Little Kirl kept the goats on the mountain. Little Kirl was very little, his legs were very short, his body was very round and chubby, and he could certainly not have overtaken an active and badly-disposed goat, whatever had been the consequences. So it was a fortunate thing that they did not require much herding. He had only to drive them to the pastures on the mountain in the morning, and home again in the evening, and the young ones followed the old ones, round whose necks the tinkling bells were hung.
Little Kirl had only begun to keep the goats this summer, and he thought when one has become a real live goat-herd one is in a fair way to become a man. How all the other little boys in the village must envy him—poor things, not yet promoted to manhood! And he had a crooked stick also, and a little pipe on which he could really play several notes; and this was the way he went up the mountain.
First there were the goats to be driven out of the gate, and what a thing it was to walk after them, playing those three notes with variations, and trying not to look too proud of himself! It was not a very large village, to be sure, the little cluster of brown chalets and the tiny pink-washed church beside the pine-wood; but to Kirl it was a whole world looking on and admiring. He blew his three notes louder with a more and more cheerful trill all down the street. At the cross-roads below the church the greatest caution had to be exercised to keep the frisky kids from going the wrong way, but it was worth the trouble. Only think how well it looked to drive them close together, and to fence them off, first on one side and then on the other, with the crooked stick, and then, with an air as if he thought nothing of it, turn them all successfully into the narrow path, and strike up the three notes more gaily than ever! It was the pride of Kirl’s heart to count the goats up in a business-like manner, and call them by name, and shout “thou” to them, as if he were quite hard-hearted, instead of loving them with all his might.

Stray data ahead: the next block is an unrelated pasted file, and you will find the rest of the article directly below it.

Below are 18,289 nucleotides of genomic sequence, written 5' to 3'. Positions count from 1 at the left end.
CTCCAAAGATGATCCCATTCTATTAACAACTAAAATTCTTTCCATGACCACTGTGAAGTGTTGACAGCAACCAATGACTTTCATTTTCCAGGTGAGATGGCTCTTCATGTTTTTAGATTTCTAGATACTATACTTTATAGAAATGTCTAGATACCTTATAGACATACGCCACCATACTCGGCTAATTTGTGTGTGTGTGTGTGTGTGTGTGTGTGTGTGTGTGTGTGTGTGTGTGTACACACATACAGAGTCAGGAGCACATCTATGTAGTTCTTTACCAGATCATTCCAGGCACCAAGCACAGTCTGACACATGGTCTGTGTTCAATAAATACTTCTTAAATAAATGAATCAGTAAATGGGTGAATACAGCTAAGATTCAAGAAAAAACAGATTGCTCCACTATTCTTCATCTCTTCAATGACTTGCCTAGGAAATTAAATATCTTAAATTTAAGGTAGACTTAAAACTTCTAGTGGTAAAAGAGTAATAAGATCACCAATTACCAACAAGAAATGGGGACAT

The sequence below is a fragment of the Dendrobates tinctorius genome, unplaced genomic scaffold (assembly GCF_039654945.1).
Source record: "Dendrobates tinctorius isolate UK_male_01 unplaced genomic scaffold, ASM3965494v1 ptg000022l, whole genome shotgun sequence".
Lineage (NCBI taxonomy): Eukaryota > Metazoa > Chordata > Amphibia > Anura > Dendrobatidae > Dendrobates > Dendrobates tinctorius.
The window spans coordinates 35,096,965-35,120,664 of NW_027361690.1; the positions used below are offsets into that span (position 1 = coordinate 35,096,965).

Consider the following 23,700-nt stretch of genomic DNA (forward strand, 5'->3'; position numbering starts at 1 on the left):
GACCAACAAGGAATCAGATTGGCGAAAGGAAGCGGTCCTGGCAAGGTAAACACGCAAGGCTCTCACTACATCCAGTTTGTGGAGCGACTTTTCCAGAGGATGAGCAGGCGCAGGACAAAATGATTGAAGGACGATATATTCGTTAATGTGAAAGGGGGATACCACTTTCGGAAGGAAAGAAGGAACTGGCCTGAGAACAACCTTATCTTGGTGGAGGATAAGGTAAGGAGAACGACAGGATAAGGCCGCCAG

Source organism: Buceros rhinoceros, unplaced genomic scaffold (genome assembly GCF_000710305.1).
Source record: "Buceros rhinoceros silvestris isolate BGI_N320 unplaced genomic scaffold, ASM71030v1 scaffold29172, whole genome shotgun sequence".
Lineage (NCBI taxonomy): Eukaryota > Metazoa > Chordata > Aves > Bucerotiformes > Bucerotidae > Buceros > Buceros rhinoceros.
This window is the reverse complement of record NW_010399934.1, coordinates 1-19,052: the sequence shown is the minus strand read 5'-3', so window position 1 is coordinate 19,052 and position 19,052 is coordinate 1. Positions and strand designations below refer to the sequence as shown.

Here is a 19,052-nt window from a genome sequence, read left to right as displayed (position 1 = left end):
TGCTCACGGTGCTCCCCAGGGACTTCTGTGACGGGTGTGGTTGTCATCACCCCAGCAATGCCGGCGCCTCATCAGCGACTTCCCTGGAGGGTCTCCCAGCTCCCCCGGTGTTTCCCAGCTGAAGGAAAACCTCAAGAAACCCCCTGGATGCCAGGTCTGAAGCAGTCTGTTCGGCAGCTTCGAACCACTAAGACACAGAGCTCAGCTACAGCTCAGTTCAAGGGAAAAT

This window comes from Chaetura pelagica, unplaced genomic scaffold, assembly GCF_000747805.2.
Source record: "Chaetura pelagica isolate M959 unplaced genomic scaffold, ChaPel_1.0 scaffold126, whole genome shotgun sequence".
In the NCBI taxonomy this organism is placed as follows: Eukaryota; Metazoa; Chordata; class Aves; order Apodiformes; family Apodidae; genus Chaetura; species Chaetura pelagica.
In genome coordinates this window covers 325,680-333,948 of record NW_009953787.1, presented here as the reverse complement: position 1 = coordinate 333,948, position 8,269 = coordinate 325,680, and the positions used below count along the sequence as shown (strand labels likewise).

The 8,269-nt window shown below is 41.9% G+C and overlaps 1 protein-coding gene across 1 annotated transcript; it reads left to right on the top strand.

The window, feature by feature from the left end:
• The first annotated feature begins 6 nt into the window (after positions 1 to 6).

There was one goat in particular that was the pride of Kirl’s heart; she was not more than a kid, and snowy white, with a beautiful little head and a bright eye, a credit to any man’s herd. How little Kirl loved her! He called her Liesl, as if she had been his sister. The path led upwards first through the pine-woods, with moss a foot deep on either side, where the wood was damp with the dividing arms of the stream, and the moss on the trees hung in solemn grey clusters, like banners swinging from the branches. And then the path grew steeper and runnels of water dripped down the rocks, all covered with ferns and saxifrage. Down below on one side lay the rushing stream and the valley where the village was, and up above on the other side rose the great mountains, dark with pine-woods about their feet and glittering with snow upon their heads.